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 Monotheistic emphasis of the Old Testament is based on the Shema of Deut 6:4

Shema.jpg (15797 bytes) 

  The very first verse in the Bible begins with the word Elohim as God which is plural in usage. The Shema also uses the same word. The use of the plural 'Elohim' for God,  instead of the singular 'El' has remained a problem all through history..

This has been generally explained as a 'plural of majesty' or 'singular of intensity'. In most cultures Kings and Religious authorities do use the plural in denoting themself. This is not to imply that they are a complex beings in themselves, but that they represent many. Kings are representatives of people and Priests are representatives of believers before God. So when they speak on that capacity the plurals are used. But we cannot justify God in using the plural term while revealing himself to his creation. God is not representing the creation nor creatures, unless we support the Advaitic thought.  

The word for God in the singular sense is El which is used most often in describing Gods characteristics or attributes such as El Elyon, El Shaddai etc.


The word used in the shema for "one"  again denotes a "composite unity". There are two words for 'one' in Biblical Hebrew:  'Ehad' indicating a composite unity i.e. one made up of many parts,  and "yahidh" indicating a strictly monistic oneness.  Shema however do not use the former indicating plurality within the unity. This is again upheld by checking with other passages where ehad being used. 

Gen 2.24--the man and his wife will be one (ehad) flesh.
Man and women are certainly two persons with two seperate bodies and here they become one (ehad) flesh.

Ex 26:6, 11--the fifty gold clasps are used to hold the curtains together so that the tent would be a unit (ehad).
Here we have several distinct curtains forming a unit of one tent using fifty gold clasp.

2 Samuel 2:25--many soldiers made themselves into 'one group' (ehad)
The army is a unity consisting of many soldiers.

Gen 34:16 --the men of Shechem suggest intermarriage with Jacob's children in order to become 'one(ehad) people'.
Here two communities join together to form one people.

In these contexts the statement of Shema is an assertion of unity of Godhead amidst plurality and not the other way round.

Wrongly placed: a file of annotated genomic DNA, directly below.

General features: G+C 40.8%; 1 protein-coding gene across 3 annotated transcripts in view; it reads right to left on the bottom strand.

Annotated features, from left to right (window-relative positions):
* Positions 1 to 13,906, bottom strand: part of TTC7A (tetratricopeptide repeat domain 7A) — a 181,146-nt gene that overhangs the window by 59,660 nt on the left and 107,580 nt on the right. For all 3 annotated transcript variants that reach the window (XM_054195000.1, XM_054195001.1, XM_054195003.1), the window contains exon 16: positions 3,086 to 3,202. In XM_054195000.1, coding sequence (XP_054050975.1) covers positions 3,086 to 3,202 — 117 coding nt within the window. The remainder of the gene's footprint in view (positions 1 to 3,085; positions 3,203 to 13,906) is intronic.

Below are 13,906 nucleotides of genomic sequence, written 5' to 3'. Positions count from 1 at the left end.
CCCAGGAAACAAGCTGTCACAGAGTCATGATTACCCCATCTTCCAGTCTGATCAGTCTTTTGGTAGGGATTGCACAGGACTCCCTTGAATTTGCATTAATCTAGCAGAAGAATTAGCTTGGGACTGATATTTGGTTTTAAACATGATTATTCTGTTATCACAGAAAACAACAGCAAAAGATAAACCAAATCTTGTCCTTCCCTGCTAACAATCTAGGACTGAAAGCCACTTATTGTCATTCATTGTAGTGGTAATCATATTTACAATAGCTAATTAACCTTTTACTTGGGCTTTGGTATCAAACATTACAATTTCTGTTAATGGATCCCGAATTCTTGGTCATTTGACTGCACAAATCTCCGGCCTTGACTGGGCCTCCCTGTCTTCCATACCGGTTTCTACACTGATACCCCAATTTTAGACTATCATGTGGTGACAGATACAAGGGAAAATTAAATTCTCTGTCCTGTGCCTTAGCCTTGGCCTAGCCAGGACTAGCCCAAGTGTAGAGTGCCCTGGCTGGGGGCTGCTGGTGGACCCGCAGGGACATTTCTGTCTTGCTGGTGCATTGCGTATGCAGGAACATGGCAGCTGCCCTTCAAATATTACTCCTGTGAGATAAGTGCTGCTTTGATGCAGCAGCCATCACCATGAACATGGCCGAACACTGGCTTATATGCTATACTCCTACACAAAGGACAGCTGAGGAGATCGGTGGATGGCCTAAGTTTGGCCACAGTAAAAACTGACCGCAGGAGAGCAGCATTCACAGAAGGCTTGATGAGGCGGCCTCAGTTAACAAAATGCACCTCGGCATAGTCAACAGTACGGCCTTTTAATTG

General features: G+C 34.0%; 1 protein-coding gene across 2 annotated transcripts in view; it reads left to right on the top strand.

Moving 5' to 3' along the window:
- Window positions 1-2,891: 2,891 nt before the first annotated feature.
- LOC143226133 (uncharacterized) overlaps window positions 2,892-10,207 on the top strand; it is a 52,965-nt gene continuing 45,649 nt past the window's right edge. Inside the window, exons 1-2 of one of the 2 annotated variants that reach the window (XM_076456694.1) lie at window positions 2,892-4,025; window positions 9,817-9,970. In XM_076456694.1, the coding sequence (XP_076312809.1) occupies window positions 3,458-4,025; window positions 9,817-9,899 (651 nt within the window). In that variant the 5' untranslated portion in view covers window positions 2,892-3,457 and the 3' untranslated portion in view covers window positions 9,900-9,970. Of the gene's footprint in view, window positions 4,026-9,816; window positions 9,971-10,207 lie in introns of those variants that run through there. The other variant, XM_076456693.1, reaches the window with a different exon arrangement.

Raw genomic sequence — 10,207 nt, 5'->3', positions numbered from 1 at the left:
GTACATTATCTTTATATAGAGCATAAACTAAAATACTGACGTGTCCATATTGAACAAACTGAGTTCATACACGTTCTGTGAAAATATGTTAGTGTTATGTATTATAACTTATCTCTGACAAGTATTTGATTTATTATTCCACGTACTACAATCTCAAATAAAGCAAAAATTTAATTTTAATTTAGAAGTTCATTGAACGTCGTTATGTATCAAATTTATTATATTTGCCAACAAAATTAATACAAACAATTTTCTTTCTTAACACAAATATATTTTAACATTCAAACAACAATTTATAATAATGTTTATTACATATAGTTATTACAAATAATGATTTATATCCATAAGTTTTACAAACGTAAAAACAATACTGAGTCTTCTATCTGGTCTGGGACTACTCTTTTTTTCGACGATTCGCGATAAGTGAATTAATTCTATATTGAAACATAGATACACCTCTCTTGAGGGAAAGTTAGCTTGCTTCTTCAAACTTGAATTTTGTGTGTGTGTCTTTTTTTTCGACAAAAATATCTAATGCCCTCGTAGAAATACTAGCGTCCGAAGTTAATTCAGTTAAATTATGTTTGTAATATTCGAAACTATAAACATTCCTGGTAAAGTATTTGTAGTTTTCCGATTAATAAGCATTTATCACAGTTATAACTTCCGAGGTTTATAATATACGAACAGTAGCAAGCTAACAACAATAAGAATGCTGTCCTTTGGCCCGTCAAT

Then we have usage of "us" when god speaks in the passages Gen 1.26, 3:22, 11.7; Is 6.8.

Gen 1.26: Then God said, "Let us make man in our image, in our likeness,
Notice "Us" enhanced and supported by "Our"   Man is created in God's likeness.  How was this likeness reflected in man? This is stated in
Gen 1:27 So God created man in his own image, in the image of God he created him; male and female he created them.
Male and female persons is the image of God.  Male and Female are two different persons.  God's image is that these two are one.  Only at the fall of man this image was broken when male and female asserted their seperateness and domination of one over the other came into existence.  As Adam represents the completeness of man (Adam means mankind), Adam within himself was both male and female forming the Unity.  It was this unity that was seperated by God at the seperation of Eve.  Only after the seperation was creation possible. It is the plurality within the God head that is the start of all creaton.  Until then God was inactive and simply self-existed.  That is why the Gen 1:1 emphasizes the Elohim God.  And we do see the three persons of Trinity at the creation right at verse 1.
Gen 1:1 In the beginning God created the heavens and the earth. 2 Now the earth was formless and empty, darkness was over the surface of the deep, and the Spirit of God was hovering over the waters.3 And God said, (The Word of God)

 Rabbi's recognized that Gen 1.26 was a support for  the plurality of God. In the Midrash Rabbah on Genesis; Rabbi Samuel bar Nahman in the name of Rabbi Jonathan says that , that at the time when Moses wrote the Torah he was writing a portion of it daily.  But  when he came to this verse which says, "And Elohim said let us make man in our image after our likeness," Moses said, Master of the Universe why do you give an excuse to the sectarians to emphazise plurality within you?    God answered to  Moses, "You write and whoever wants to err let him err."  In other words, Moses was particularly instructed to maintain this plurality form specifically.  If that is the case, who is actually erring from the truth? 

Then when we come to the story of fall:
Gen 3.22: And the LORD God said, "The man has now become like one of us,
The problem here is again the plural use of "us".  To whom is God speaking.  If the plurality was a monistic oneness, there is no one else God could identify as us.  The sentence clearly defines a God class or God community.  Again unless we assume a Gnostic God, we have no  other choice than to fall back to a plural organically united God.  

The same usage is again appear in

Gen 11.7: Come, let us go down and confuse their language

and in

Is 6.8: Then I heard the voice of the Lord saying, "Whom shall I send? And who will go for us?"

Thus the plural name Elohim and the possibility of multiple personality within the class of Elohim are probably implied. God being totally other we cannot know the essence of God or his nature in their absolute. Yet God has graciously revealed himself to us and that is all what we know of God. So for confirmation of Trinity - three persons in one Essence we need to look into the revelation of God in history. This is what we attempt in the next two chapters.